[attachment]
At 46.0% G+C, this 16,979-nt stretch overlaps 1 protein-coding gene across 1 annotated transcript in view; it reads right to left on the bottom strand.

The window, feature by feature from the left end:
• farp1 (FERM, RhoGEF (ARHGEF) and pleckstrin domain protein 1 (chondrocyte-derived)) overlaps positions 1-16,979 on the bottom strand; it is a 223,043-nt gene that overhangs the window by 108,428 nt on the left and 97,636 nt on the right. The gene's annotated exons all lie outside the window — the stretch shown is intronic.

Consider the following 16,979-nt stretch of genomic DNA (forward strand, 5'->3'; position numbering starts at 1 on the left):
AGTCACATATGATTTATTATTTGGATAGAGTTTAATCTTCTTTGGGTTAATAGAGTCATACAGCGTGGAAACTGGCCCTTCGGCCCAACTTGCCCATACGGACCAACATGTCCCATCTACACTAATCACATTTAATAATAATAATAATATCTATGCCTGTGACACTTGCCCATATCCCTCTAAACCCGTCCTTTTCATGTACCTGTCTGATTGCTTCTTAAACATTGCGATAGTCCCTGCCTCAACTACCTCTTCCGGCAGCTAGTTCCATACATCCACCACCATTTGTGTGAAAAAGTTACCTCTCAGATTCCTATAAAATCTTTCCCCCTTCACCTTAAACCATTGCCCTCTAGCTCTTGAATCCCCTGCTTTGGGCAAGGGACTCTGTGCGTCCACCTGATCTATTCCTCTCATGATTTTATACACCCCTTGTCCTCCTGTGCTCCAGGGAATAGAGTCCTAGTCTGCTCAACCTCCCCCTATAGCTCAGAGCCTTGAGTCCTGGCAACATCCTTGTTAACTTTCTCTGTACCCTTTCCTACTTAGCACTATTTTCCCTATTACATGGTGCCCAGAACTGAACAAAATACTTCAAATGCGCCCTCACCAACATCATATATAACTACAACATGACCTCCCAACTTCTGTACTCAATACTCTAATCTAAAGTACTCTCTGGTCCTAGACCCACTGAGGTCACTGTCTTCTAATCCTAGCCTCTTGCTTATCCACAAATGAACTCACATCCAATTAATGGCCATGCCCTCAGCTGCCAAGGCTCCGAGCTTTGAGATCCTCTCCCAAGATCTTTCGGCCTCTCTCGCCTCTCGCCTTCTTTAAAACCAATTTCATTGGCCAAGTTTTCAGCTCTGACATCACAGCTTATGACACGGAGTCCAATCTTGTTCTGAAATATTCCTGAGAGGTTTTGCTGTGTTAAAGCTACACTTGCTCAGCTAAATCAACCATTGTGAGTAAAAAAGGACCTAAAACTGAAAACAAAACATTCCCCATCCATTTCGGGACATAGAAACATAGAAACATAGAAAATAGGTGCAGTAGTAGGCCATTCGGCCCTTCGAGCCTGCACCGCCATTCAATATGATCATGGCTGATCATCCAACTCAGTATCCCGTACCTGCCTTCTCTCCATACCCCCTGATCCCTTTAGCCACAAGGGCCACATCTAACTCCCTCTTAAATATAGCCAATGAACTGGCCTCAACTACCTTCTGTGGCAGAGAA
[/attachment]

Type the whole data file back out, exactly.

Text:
At 46.0% G+C, this 16,979-nt stretch overlaps 1 protein-coding gene across 1 annotated transcript in view; it reads right to left on the bottom strand.

The window, feature by feature from the left end:
• farp1 (FERM, RhoGEF (ARHGEF) and pleckstrin domain protein 1 (chondrocyte-derived)) overlaps positions 1-16,979 on the bottom strand; it is a 223,043-nt gene that overhangs the window by 108,428 nt on the left and 97,636 nt on the right. The gene's annotated exons all lie outside the window — the stretch shown is intronic.

Consider the following 16,979-nt stretch of genomic DNA (forward strand, 5'->3'; position numbering starts at 1 on the left):
AGTCACATATGATTTATTATTTGGATAGAGTTTAATCTTCTTTGGGTTAATAGAGTCATACAGCGTGGAAACTGGCCCTTCGGCCCAACTTGCCCATACGGACCAACATGTCCCATCTACACTAATCACATTTAATAATAATAATAATATCTATGCCTGTGACACTTGCCCATATCCCTCTAAACCCGTCCTTTTCATGTACCTGTCTGATTGCTTCTTAAACATTGCGATAGTCCCTGCCTCAACTACCTCTTCCGGCAGCTAGTTCCATACATCCACCACCATTTGTGTGAAAAAGTTACCTCTCAGATTCCTATAAAATCTTTCCCCCTTCACCTTAAACCATTGCCCTCTAGCTCTTGAATCCCCTGCTTTGGGCAAGGGACTCTGTGCGTCCACCTGATCTATTCCTCTCATGATTTTATACACCCCTTGTCCTCCTGTGCTCCAGGGAATAGAGTCCTAGTCTGCTCAACCTCCCCCTATAGCTCAGAGCCTTGAGTCCTGGCAACATCCTTGTTAACTTTCTCTGTACCCTTTCCTACTTAGCACTATTTTCCCTATTACATGGTGCCCAGAACTGAACAAAATACTTCAAATGCGCCCTCACCAACATCATATATAACTACAACATGACCTCCCAACTTCTGTACTCAATACTCTAATCTAAAGTACTCTCTGGTCCTAGACCCACTGAGGTCACTGTCTTCTAATCCTAGCCTCTTGCTTATCCACAAATGAACTCACATCCAATTAATGGCCATGCCCTCAGCTGCCAAGGCTCCGAGCTTTGAGATCCTCTCCCAAGATCTTTCGGCCTCTCTCGCCTCTCGCCTTCTTTAAAACCAATTTCATTGGCCAAGTTTTCAGCTCTGACATCACAGCTTATGACACGGAGTCCAATCTTGTTCTGAAATATTCCTGAGAGGTTTTGCTGTGTTAAAGCTACACTTGCTCAGCTAAATCAACCATTGTGAGTAAAAAAGGACCTAAAACTGAAAACAAAACATTCCCCATCCATTTCGGGACATAGAAACATAGAAACATAGAAAATAGGTGCAGTAGTAGGCCATTCGGCCCTTCGAGCCTGCACCGCCATTCAATATGATCATGGCTGATCATCCAACTCAGTATCCCGTACCTGCCTTCTCTCCATACCCCCTGATCCCTTTAGCCACAAGGGCCACATCTAACTCCCTCTTAAATATAGCCAATGAACTGGCCTCAACTACCTTCTGTGGCAGAGAA